Out of the 64 million people in the United States who have traditional Medicare benefits, 81 percent of them have one sort of Medicare supplement insurance. These supplemental plans may include those that are provided by an employer, Medigap plans, or supplemental health care coverage through Medicaid.
Medicare supplement insurance policies help fill in the gaps left by Original Medicare health care insurance. For many people, Medicare Supplement, also known as Medigap, insurance helps them economically by paying some of the out-of-pocket costs associated with Original Medicare.
If you are considering a Medicare Supplement plan and would like to know how it works, what it covers, and how much it may cost, here are some of the important facts you should know.
Who is eligible for Medicare Supplement insurance?
In order to purchase a Medicare Supplement plan, you must be 65 years of age and enrolled in Part B. To be eligible for Medicare, you must be at least 65 years old, a citizen of the United States or permanent legal resident for at least five consecutive years. Also, you, or your spouse, must have worked and paid federal taxes for at least ten years (or 40 quarters).
You are also eligible for traditional Medicare insurance if you are younger than 65 but have received disability benefits for 24 consecutive months, have end-stage renal disease, or Lou Gehrig’s disease. However, not all private insurance providers sell supplement insurance policies to those who are younger than 65 even if they are enrolled in Medicare Parts A and B. Private companies are not required by federal law to accept people younger than 65.
When you turn 65 and enroll in Part B, you will have a 6-month Initial Enrollment Period to purchase any Medigap plan sold in your state. During this time, you have a “guaranteed issue right” to buy any plan available. They are required to accept you and cannot charge you more due to any pre-existing conditions.
If you are younger than 65 and qualify for Medicare, you may find a private insurance provider that does sell Medigap plans to those under 65 who meet the eligibility requirements. Make sure to ask an insurance company representative for this information if you are interested in supplement insurance.
What is Medicare Supplement insurance and what does it cover?
Medicare Supplement plans are standardized by the federal government and are identified as letters. Supplement insurance plans are sold by some private insurance providers in the United States. Not all companies have them, or sell all available plans, so you may have to look for one in your area.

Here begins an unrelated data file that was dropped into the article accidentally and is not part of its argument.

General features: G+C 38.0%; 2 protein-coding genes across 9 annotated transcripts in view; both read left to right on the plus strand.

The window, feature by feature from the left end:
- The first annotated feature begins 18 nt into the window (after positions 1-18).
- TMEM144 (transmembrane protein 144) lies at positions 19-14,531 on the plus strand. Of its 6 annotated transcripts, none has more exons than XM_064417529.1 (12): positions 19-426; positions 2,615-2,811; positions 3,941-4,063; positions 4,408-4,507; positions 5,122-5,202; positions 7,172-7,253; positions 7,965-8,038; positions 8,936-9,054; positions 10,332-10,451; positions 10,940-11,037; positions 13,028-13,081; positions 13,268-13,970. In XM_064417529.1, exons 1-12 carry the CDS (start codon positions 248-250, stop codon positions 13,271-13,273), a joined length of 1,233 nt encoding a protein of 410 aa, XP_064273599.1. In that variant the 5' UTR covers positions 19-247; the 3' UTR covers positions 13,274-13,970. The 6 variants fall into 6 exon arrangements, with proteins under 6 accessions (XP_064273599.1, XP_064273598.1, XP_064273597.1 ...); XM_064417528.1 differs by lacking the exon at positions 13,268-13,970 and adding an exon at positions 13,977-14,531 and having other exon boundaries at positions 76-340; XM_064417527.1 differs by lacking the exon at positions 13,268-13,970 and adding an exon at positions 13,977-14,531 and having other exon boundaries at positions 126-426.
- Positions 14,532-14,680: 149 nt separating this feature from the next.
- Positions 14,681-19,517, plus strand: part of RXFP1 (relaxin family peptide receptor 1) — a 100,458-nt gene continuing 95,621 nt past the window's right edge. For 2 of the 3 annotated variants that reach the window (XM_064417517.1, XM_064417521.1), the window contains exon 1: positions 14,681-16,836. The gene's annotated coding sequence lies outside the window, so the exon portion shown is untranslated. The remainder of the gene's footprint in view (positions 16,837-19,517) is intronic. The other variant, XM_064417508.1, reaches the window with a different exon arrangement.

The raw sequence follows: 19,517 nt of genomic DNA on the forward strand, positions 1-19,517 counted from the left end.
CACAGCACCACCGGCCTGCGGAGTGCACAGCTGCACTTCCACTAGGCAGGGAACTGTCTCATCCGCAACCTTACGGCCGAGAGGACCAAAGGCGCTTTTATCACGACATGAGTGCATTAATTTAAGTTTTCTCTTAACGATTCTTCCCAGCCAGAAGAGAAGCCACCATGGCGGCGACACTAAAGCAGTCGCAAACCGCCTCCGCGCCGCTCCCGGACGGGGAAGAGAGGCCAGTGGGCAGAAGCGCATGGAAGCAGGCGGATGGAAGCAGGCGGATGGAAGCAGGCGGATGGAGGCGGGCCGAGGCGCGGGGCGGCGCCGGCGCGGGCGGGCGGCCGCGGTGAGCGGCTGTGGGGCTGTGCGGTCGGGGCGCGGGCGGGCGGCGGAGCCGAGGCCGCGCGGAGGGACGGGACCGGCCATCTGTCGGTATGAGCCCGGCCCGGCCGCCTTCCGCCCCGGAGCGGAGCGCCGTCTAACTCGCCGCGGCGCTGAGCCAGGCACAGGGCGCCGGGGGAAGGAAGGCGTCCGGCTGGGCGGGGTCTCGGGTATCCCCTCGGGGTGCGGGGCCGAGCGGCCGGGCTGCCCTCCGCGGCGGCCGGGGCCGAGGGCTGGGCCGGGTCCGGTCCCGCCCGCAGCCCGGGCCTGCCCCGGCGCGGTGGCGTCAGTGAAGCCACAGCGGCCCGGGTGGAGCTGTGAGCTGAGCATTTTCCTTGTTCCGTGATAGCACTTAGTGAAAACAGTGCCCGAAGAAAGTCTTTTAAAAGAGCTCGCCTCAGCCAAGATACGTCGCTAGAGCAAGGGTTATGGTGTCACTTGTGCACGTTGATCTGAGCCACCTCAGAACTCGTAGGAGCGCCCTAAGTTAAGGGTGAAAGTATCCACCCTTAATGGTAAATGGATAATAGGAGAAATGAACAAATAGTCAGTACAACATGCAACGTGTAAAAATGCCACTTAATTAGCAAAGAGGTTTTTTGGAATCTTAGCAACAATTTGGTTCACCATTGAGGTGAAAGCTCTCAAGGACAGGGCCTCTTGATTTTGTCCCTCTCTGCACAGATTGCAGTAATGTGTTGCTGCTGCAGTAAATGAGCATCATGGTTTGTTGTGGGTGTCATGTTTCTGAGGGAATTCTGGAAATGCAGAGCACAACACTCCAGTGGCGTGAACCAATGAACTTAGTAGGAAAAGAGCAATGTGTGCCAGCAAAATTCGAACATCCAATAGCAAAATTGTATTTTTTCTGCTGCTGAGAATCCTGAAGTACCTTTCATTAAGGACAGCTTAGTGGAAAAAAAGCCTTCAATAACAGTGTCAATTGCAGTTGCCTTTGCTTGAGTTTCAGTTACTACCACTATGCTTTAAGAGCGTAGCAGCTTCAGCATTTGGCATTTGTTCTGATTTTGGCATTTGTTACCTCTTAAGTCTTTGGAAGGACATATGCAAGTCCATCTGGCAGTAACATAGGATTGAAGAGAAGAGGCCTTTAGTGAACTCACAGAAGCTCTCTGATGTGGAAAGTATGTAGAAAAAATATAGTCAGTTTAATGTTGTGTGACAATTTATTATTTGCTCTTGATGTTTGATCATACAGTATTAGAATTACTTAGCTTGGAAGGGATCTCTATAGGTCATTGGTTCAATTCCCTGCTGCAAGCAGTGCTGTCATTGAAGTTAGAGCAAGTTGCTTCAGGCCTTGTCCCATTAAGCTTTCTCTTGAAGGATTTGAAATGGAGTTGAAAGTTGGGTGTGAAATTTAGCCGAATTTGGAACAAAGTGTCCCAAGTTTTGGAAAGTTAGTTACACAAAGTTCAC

These plans help Original Medicare beneficiaries pay for some of the out-of-pocket health care costs left unpaid by Medicare. Most supplement plans pay for Medicare copayments, coinsurance, and deductibles. But the coverage may vary according to the plan you choose.
Medicare Supplement plans work together with Original Medicare. First, Medicare pays for a percentage, usually 80 percent, of the Medicare-approved cost of your health care service. After this is paid, your supplement policy pays your portion of the remaining cost. This is generally 20 percent.
Some policies pay your deductibles The deductible is a set amount which you must pay before Medicare begins covering your health care costs. It is important to note that beginning on January 1, 2020, Medigap plans are no longer allowed to cover the Part B deductible. If you had already purchased Medigap Plans C or F, you will be able to keep your coverage, but these plans will not be available for new Medicare enrollees.
Medicare Supplement insurance plans are different from Medicare Advantage (Part C) plans. If you have a Part C plan, you cannot purchase a Medicare Supplement insurance plan.
Each plan varies in what it covers, but all plans pay for Medicare Part A (hospital insurance) coinsurances for up to 365 days beyond the coverage that Medicare offers. Some of the plans cover a percentage of the cost for emergency health care while traveling abroad. Most plans do not cover long-term care, vision, dental, hearing care, or private nursing care.
All Medicare Supplement insurance coverage comes with a monthly premium which you pay directly to your provider. How much you pay depends on which plan you have. Depending on your health care needs, it may be beneficial to you to have a supplement insurance plan. It is worth the time to see what plans are available in your area.
Keep in mind that, just like Medicare, Medicare Supplement plans are individual insurance policies. They only cover one person per plan. If you want coverage for your spouse, you must purchase a separate plan. These plans also do not include prescription drug coverage. In order to get prescription drug coverage, you can enroll in a Part D Prescription Drug Plan.